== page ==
“I’m sorry, I have to go.”
Updated: Nov 26, 2019
I needed to pick up my son, Gòn, and I was supposed to leave five minutes ago. I came into the office late that morning because Gòn had speech therapy before his ABA program. I work in corporate finance. Meetings typically run long and involve upper management. Luckily, my colleagues understand that accommodating my son’s schedule is a priority for me.
Despite rush hour traffic, I managed to get to the pool by 5:20 p.m. If the staff took a break at 6:00 p.m. to change shifts, we would have about 30 minutes of uninterrupted pool time. Anything less than 30 minutes of swimming would result in a meltdown for Gòn. I pray for no breaks. Once Gòn gets in the pool, he doesn’t want to get out. He grins the whole time we’re in the water. So do I. The pool is one of the few places where he can comfortably interact with me.
This has been our routine for the past two years. Every day. Rain or shine. Gòn was diagnosed with moderate to severe autism when he turned 2 years old. Learning a new skill takes months of practice. Daily tasks don’t make much sense. Functional play and social interaction are hard work.
But moving in the water clicks for him. He teaches himself how to maneuver around the pool. Floating on his back seems effortless. I look forward to our time at the pool because it’s the only time in the day that Gòn enjoys himself — without having to work for it. Lack of motivation has been the biggest challenge to getting him engaged in therapy. However, with activities like swimming, the motivation is there for him. Learning becomes natural and fun.
I’m thankful for ABA therapy. It teaches kids like Gòn essential skills to function properly — giving them a chance to lead independent lives later on. Yet I struggle with dropping him off at a clinic where he has his own treatment room, but no access to an outdoor playground. Full time one-on-one therapy is truly hard work. Gòn is still a toddler. He loves to climb, jump, and run. On a cool day, he’ll lie on the grass and enjoy the breeze while looking up at the sky.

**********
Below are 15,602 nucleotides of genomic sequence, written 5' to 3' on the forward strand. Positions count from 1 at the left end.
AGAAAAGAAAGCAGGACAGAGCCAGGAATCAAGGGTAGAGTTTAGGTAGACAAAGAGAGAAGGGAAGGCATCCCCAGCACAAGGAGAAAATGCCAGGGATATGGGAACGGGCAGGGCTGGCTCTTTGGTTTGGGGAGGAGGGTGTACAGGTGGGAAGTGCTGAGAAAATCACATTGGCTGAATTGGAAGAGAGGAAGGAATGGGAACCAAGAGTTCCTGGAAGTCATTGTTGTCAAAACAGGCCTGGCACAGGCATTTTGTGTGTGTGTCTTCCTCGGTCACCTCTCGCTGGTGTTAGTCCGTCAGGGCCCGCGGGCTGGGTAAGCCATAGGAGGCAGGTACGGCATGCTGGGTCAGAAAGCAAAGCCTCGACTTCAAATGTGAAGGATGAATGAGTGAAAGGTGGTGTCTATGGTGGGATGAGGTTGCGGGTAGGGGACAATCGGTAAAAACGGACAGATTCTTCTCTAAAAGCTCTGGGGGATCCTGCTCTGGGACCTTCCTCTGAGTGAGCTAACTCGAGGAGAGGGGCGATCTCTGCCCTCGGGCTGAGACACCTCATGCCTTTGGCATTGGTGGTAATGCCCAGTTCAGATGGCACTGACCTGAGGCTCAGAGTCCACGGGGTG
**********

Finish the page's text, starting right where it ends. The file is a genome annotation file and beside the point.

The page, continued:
Gòn is the reason for One of the Kids, a place where kids on the spectrum receive therapy to reach their full potential while having fun through meaningful activities like swimming, music, dance, and martial arts. Our campus was designed with their needs in mind. They’re encouraged to explore the natural environment at their own pace with dedicated support to develop their unique identities.
An Pham is an investment banking, corporate finance professional and the founder of One of the Kids in Austin, Texas. For the past two years, she has made it her life focus to find independence and happiness for her son with autism. One of the Kids was created from An's passion to create a better approach to autism therapy.
Learn more about One of the Kids.